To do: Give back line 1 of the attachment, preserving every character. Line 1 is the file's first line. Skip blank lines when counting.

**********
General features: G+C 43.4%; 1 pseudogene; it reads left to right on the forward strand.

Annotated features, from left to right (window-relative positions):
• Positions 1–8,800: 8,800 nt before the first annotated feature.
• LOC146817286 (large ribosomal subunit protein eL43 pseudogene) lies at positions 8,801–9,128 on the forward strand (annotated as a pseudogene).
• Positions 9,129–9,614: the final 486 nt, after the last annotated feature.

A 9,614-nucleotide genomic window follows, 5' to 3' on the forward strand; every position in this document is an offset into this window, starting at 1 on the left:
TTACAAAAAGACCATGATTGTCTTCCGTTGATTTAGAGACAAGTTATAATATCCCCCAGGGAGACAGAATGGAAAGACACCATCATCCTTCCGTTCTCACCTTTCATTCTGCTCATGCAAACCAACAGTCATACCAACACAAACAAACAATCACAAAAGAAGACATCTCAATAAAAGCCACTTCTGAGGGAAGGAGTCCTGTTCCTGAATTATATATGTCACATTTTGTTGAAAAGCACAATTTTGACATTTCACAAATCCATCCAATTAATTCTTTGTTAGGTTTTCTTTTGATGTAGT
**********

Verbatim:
General features: G+C 43.4%; 1 pseudogene; it reads left to right on the forward strand.